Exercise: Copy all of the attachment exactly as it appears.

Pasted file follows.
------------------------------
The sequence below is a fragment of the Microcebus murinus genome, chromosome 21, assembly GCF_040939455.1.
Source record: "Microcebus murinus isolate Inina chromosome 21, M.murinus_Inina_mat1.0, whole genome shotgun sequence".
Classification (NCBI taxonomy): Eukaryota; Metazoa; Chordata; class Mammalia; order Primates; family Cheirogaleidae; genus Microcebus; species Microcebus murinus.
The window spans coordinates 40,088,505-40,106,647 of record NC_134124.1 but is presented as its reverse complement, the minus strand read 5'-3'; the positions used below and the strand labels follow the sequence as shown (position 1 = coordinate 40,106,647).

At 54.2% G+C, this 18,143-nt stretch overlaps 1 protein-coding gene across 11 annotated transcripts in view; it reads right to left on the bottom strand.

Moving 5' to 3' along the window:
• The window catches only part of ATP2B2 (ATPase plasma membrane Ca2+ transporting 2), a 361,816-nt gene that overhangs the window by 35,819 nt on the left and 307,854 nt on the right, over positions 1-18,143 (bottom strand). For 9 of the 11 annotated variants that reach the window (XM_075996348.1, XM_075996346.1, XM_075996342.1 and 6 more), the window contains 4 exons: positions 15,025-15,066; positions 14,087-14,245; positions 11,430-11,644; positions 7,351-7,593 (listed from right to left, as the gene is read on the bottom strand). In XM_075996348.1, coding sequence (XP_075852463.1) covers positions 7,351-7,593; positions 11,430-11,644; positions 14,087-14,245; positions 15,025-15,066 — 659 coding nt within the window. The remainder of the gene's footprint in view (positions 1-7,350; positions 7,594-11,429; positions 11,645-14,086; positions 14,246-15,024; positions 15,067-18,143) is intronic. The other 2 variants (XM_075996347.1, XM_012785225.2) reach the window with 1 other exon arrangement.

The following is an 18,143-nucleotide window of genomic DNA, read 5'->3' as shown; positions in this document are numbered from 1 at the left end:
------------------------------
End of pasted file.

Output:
The sequence below is a fragment of the Microcebus murinus genome, chromosome 21, assembly GCF_040939455.1.
Source record: "Microcebus murinus isolate Inina chromosome 21, M.murinus_Inina_mat1.0, whole genome shotgun sequence".
Classification (NCBI taxonomy): Eukaryota; Metazoa; Chordata; class Mammalia; order Primates; family Cheirogaleidae; genus Microcebus; species Microcebus murinus.
The window spans coordinates 40,088,505-40,106,647 of record NC_134124.1 but is presented as its reverse complement, the minus strand read 5'-3'; the positions used below and the strand labels follow the sequence as shown (position 1 = coordinate 40,106,647).

At 54.2% G+C, this 18,143-nt stretch overlaps 1 protein-coding gene across 11 annotated transcripts in view; it reads right to left on the bottom strand.

Moving 5' to 3' along the window:
• The window catches only part of ATP2B2 (ATPase plasma membrane Ca2+ transporting 2), a 361,816-nt gene that overhangs the window by 35,819 nt on the left and 307,854 nt on the right, over positions 1-18,143 (bottom strand). For 9 of the 11 annotated variants that reach the window (XM_075996348.1, XM_075996346.1, XM_075996342.1 and 6 more), the window contains 4 exons: positions 15,025-15,066; positions 14,087-14,245; positions 11,430-11,644; positions 7,351-7,593 (listed from right to left, as the gene is read on the bottom strand). In XM_075996348.1, coding sequence (XP_075852463.1) covers positions 7,351-7,593; positions 11,430-11,644; positions 14,087-14,245; positions 15,025-15,066 — 659 coding nt within the window. The remainder of the gene's footprint in view (positions 1-7,350; positions 7,594-11,429; positions 11,645-14,086; positions 14,246-15,024; positions 15,067-18,143) is intronic. The other 2 variants (XM_075996347.1, XM_012785225.2) reach the window with 1 other exon arrangement.

The following is an 18,143-nucleotide window of genomic DNA, read 5'->3' as shown; positions in this document are numbered from 1 at the left end: